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  • To Condemn a Bishop in Flight

    Jennifer Barry

    Chapter from the book: Barry, J. 2019. Bishops in Flight: Exile and Displacement in Late Antiquity.


    In this chapter I critically examine the various competing narratives related to the exile and legacy of Athanasius’s chief enemy, Eusebius of Nicomedia. Even though Eusebius died the bishop of Constantinople, his memory was tied to an alternate, and theologically rich, space. We will begin by assessing how the city of Nicomedia became the significant focus within the memory making exercise of the fourth and fifth century ecclesiastical historians. Then I turn to Nicomedia’s role in how her bishop, Eusebius, would be remembered. I then attempt to reconcile why the bishop of Nicomedia’s episcopal career might pose a spatial threat to pro-Nicene historians. Finally, I conclude that Eusebius’s flight from and return to the city of Nicomedia was woven into a recognizable and effective story of failure. And so, we once again turn to the city in order to better understand the man who fled from it.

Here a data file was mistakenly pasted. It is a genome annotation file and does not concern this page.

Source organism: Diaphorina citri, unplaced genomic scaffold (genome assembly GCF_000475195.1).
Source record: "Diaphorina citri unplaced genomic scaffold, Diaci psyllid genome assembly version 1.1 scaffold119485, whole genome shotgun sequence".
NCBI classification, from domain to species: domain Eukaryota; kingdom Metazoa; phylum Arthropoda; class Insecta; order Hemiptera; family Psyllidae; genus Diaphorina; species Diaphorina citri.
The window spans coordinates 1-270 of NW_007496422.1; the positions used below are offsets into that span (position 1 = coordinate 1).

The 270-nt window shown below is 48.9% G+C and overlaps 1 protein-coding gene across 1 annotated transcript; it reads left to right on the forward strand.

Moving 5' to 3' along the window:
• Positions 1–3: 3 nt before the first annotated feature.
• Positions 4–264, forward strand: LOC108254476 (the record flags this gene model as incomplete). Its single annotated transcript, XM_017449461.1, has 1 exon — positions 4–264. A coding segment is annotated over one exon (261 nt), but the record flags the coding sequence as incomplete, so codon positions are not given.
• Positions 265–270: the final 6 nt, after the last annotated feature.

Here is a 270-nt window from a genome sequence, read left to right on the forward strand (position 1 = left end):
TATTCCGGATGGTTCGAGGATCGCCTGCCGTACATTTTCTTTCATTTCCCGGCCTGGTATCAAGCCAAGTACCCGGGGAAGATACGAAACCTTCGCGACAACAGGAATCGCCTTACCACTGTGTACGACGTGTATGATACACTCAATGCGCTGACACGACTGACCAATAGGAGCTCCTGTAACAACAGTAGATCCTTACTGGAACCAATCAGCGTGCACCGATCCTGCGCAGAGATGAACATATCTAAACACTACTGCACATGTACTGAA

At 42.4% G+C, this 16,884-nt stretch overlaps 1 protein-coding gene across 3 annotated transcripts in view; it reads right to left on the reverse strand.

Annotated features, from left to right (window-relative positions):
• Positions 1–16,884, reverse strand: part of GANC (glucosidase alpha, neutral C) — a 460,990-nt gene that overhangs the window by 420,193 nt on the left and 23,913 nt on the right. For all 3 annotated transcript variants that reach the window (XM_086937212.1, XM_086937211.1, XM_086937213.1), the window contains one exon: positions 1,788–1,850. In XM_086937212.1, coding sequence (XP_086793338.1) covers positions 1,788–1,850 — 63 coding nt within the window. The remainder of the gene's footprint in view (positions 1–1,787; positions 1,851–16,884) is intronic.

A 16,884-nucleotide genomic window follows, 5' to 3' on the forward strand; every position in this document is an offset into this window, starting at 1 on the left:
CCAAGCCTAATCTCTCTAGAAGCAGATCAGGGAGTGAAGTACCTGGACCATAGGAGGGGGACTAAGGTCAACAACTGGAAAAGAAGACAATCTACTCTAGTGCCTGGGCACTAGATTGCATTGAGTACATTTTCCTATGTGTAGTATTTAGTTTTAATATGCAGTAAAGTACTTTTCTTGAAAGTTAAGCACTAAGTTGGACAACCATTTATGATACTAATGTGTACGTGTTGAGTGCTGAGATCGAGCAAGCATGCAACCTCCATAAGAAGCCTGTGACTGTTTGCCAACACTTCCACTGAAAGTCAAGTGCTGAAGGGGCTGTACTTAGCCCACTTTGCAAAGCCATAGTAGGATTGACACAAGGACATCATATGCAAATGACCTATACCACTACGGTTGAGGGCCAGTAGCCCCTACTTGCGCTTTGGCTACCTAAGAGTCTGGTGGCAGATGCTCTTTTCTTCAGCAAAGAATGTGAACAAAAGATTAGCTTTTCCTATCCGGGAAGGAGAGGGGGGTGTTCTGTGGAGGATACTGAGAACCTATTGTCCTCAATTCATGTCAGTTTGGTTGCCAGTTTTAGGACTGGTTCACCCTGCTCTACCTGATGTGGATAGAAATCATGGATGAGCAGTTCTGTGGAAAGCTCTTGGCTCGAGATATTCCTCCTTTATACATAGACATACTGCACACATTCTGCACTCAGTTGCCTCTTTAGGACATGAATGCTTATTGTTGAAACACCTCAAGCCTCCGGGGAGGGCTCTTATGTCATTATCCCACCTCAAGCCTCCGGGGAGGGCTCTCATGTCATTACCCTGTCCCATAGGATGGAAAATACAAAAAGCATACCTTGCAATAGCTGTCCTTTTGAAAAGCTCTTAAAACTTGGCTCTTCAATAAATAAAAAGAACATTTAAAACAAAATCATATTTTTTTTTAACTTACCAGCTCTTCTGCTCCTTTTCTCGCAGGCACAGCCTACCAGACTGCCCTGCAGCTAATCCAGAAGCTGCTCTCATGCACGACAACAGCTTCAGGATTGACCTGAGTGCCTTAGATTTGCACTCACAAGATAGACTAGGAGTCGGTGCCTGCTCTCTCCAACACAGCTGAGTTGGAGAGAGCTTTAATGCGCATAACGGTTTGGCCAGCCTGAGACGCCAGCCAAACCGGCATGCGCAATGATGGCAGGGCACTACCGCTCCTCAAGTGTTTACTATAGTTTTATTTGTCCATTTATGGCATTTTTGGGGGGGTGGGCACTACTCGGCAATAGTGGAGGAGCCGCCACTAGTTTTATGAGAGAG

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    Barry, J. 2019. To Condemn a Bishop in Flight. In: Barry, J, Bishops in Flight. California: University of California Press. DOI: https://doi.org/10.1525/luminos.69.f

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    Published on April 23, 2019